Customers could dump wrappers before leaving shop under new law

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Supermarkets would be forced to provide waste bins to enable shoppers to throw away packaging before they leave the store under a Bill to be presented to the Commons today. It would also require customers to pay a refundable deposit for any plastic bags they used.

Jo Swinson, who is introducing the Bill, said tough new action was needed as current regulations against excess packaging were vague and rarely enforced. She is calling for a national body to force companies to meet legal targets for reducing packaging on goods, instead of the voluntary ones currently in force.

Under her Bill, which is being backed by MPs of all parties, manufacturers could be prosecuted if they flouted the guidelines.

Ms Swinson, the Liberal Democrat MP for Dunbartonshire East, will tell the Commons today that The Independent's campaign on packaging had played a key role in highlighting the issue. She said: "It's great The Independent has been campaigning on this subject. The more people become aware of it, the more pressure we can collectively put on the Government."

Ms Swinson said many shoppers were frustrated by the lavish packaging surrounding goods and would welcome the chance to throw it away at the counter. "It would be a very easy and quick way of persuading retailers that they don't need to have all this excess packaging. If we make it their problem, they will respond quickly," she said.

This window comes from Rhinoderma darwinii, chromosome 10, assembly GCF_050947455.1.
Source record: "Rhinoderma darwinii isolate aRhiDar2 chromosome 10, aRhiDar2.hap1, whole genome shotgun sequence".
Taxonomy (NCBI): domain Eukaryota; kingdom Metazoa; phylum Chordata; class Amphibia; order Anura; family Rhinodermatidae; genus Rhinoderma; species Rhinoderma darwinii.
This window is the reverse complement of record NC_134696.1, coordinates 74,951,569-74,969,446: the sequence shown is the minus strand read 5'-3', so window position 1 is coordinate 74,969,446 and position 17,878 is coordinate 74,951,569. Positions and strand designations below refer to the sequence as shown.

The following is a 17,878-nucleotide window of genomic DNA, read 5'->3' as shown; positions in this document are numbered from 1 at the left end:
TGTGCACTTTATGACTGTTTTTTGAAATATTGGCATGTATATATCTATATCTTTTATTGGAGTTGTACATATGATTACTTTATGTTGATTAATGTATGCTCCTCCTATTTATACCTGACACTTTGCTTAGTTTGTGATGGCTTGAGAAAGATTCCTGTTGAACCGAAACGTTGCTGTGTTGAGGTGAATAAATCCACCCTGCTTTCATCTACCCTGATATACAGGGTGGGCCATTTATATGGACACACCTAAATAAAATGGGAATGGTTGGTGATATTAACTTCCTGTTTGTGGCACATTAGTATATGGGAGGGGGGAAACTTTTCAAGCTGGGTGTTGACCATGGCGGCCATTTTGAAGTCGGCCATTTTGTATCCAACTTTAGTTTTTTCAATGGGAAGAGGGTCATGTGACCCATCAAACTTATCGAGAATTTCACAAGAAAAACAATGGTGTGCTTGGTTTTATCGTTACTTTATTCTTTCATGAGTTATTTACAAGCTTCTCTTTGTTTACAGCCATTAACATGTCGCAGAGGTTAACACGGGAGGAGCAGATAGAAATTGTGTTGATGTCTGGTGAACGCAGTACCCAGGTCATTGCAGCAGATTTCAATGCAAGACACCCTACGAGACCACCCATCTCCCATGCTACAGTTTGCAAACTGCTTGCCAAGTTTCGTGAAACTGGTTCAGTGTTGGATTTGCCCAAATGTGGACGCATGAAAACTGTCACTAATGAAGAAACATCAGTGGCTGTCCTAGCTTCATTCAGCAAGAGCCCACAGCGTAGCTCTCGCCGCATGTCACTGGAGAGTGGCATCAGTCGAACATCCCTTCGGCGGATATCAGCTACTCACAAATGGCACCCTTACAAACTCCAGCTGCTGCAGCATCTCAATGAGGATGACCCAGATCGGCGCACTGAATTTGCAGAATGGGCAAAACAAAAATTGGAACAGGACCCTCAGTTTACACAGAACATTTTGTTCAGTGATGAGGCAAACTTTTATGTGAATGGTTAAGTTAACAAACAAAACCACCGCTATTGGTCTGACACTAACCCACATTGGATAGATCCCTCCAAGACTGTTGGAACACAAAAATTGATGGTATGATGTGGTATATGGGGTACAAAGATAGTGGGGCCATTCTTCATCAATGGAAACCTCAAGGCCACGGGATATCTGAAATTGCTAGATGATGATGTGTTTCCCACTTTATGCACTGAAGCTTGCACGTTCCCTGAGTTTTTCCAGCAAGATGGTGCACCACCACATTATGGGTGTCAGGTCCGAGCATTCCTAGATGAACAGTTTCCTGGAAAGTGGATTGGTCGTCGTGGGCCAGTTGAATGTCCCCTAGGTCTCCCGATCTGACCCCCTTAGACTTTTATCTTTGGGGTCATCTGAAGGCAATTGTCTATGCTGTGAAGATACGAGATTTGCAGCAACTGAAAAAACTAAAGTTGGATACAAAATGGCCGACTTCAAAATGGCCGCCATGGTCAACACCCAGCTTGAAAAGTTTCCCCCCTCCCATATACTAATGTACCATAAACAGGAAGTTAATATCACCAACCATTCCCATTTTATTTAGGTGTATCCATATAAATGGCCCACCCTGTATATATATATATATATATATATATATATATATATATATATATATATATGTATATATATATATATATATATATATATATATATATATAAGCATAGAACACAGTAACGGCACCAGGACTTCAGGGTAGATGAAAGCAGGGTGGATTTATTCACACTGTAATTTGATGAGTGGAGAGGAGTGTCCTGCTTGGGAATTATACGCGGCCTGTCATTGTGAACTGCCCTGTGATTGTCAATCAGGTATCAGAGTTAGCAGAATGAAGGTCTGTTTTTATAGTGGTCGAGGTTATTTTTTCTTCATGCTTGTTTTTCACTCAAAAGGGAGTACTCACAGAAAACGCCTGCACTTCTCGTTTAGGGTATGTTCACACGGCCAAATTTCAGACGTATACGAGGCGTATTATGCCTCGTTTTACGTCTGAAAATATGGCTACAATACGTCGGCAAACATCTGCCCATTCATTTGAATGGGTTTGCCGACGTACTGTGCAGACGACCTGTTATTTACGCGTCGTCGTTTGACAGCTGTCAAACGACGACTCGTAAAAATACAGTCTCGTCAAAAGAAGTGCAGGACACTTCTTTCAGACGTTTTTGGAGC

She is also calling for shoppers to pay a small sum – possibly 10p – for each new plastic bag, which would be refunded when the bags were returned.

"Plastic bags are quite an efficient way of carrying things," she said.

"The problem is that we aren't reusing or recycling them. They are a wasted resource," she said.

Ms Swinson said there had only been four recent prosecutions over excessive packaging and that the Government gave low priority to the issue.

More than 180 MPs have so far signed a Commons motion condemning the "excessive levels of packaging used by manufacturers and retailers".